jdub said...

On the OC they celebrate Chrismakah!

Just saw an MTV ad saying Happy Chriskwananakahdon.

I think that might be a better way of saying Happy Holidays.

Kevin said...

i dont know i guess i understand both sides. should we be forced to say happy holidays versus merry christmas? i guess i am getting tired of the extreme sides. its like the arminians versus the calvins, well not exactly. both are extremes. the point is we should feel free to say whatever the heck we want to, merry christmas or happy holidays or happy hannaka or however its spelled.

all in all i think there is stupidity and validity to the opposing sides. but again i agree this is america you can celebrate whatever holiday you like and you should be able to. once again the christian circle puts their foots in their mouths and speaks on behalf of us all.

klasieprof said...

OH OH>>NOW the "SIN" word has entered the debate..AND I've gotten not less than FIVE forwarded emails about hte American Family Assoc. 'christmas FIGHT"...That "they are winning." AND the "HOME FOR THE HOLIDAYS" ad, REALLY emphazes a show coming out for adoptive and Foster kids...I think on CBS next week....

Heres walmart: (awwckk for you them thar in ark-kansas)
Wal-Mart Confronted on 'Happy Holidays'

Associated Press Writer
SACRAMENTO, Calif. (AP) -- A group of religious protesters demonstrated outside a Wal-Mart superstore Saturday, hoping to turn away customers by calling attention to the retailer's decision to use "happy holidays" rather than "merry Christmas" in its seasonal advertising.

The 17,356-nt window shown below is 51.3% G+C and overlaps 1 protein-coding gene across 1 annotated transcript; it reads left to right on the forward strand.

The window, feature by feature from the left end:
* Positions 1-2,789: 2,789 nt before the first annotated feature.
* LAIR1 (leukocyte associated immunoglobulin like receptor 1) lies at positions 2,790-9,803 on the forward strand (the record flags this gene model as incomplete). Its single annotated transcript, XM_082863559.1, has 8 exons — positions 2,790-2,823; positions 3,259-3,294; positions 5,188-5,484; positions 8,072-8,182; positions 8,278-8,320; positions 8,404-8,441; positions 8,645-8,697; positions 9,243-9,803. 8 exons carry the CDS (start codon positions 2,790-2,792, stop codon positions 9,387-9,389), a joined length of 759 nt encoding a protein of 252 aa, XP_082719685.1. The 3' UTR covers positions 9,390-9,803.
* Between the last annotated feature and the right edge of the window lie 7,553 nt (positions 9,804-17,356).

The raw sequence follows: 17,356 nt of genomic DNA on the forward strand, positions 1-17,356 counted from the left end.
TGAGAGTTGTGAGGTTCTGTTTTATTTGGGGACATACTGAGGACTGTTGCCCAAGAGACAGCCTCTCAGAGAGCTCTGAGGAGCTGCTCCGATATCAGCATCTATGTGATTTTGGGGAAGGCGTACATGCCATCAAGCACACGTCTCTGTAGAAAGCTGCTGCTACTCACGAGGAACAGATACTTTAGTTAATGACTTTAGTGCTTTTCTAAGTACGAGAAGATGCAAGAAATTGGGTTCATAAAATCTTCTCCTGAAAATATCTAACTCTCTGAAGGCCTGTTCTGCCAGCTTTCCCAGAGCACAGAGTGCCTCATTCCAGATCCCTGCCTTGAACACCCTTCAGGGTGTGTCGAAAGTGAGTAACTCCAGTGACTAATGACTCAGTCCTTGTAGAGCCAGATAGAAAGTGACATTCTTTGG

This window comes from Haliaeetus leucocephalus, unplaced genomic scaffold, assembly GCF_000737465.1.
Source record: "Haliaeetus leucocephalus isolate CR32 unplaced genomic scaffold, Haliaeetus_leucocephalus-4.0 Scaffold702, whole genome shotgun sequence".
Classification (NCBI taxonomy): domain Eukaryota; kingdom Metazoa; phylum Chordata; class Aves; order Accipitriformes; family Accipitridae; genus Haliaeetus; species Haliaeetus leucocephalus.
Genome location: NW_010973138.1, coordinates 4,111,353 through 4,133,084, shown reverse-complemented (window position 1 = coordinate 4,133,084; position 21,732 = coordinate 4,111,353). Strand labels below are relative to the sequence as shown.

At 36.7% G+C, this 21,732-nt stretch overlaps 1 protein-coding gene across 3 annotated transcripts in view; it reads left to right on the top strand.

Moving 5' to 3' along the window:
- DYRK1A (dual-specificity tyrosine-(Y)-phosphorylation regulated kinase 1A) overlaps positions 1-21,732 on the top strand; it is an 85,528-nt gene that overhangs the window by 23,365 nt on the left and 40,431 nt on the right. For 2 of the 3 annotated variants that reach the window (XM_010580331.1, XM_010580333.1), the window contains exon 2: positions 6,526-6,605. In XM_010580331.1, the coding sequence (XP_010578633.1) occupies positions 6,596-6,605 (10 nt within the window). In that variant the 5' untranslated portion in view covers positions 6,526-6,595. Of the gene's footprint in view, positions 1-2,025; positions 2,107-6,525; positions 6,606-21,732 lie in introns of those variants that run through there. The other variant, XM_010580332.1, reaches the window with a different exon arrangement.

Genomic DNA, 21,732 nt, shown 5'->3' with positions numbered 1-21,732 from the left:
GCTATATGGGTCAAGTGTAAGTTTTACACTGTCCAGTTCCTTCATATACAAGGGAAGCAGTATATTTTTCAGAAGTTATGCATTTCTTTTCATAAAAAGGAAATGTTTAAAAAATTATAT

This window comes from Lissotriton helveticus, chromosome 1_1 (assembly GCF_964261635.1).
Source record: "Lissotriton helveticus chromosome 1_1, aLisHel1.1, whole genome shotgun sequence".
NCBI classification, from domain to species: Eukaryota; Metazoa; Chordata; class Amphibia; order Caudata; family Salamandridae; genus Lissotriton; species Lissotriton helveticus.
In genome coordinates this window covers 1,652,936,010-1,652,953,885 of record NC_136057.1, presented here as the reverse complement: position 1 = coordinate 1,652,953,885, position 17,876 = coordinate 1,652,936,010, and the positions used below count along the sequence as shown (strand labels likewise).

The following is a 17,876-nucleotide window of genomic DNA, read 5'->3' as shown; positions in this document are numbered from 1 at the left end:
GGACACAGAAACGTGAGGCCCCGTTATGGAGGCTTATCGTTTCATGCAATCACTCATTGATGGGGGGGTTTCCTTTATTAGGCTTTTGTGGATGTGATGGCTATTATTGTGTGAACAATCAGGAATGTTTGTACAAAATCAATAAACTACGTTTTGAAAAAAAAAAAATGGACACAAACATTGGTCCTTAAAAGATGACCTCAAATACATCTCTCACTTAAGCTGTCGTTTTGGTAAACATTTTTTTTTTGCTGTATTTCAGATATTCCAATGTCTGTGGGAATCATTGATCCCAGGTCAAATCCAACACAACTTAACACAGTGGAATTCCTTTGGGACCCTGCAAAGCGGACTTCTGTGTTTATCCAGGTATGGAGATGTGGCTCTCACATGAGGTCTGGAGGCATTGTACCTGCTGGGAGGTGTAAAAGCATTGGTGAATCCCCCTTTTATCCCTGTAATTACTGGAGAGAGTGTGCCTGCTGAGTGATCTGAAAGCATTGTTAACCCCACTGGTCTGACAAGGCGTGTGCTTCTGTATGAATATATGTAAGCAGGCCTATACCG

"I believe in Christ, and I don't like the use of 'xmas' or the use of 'happy holidays,'" said Steven Van Noy, 39, as he left the store loaded down with packages. "The bottom line is that they had what I needed at Wal-Mart, so I went to Wal-Mart to buy it."

Controversy over the secularization of Christmas is nothing new, but this year religious groups are publicly taking on retailers who have decided to tone down the religious aspects of the holiday in their store decorations and promotional material.
In an online petition, the American Family Association recently gathered more than 500,000 signatures asking Target to include Christmas in its promotions. Stores such as Sears and Wal-Mart are facing boycotts.

....She said a promotion set to run from mid-November to early January was simply misunderstood: its slogan is "home for the holidays."

"It was a matter of choosing a slogan that carries through the entire season," Wyatt said. "The signs went up before Thanksgiving and won't be taken down until after New Year's. The idea was to focus on the family."

"It is insulting that Wal-Mart has chosen to ignore the reason for the season," Otterstad said. "Taking the word 'Christmas' out of the holiday implies there's

something sinful about it. ... This is a part of our culture."

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Josh Powers said...

"-And the ultimate question - Did Jesus die on the cross so that we can feel more comfortable while we are buying clothes we don't need made by impoverished children in the developing world?"

I think you're right. There are probably better things than clothes we can be putting our money into. (Although I'm awfully glad that some kid makes some money when I buy clothes.) Also, I think it's about time we got rid of our child-labor laws on this side of the pond - kids aren't learning much in school anyway.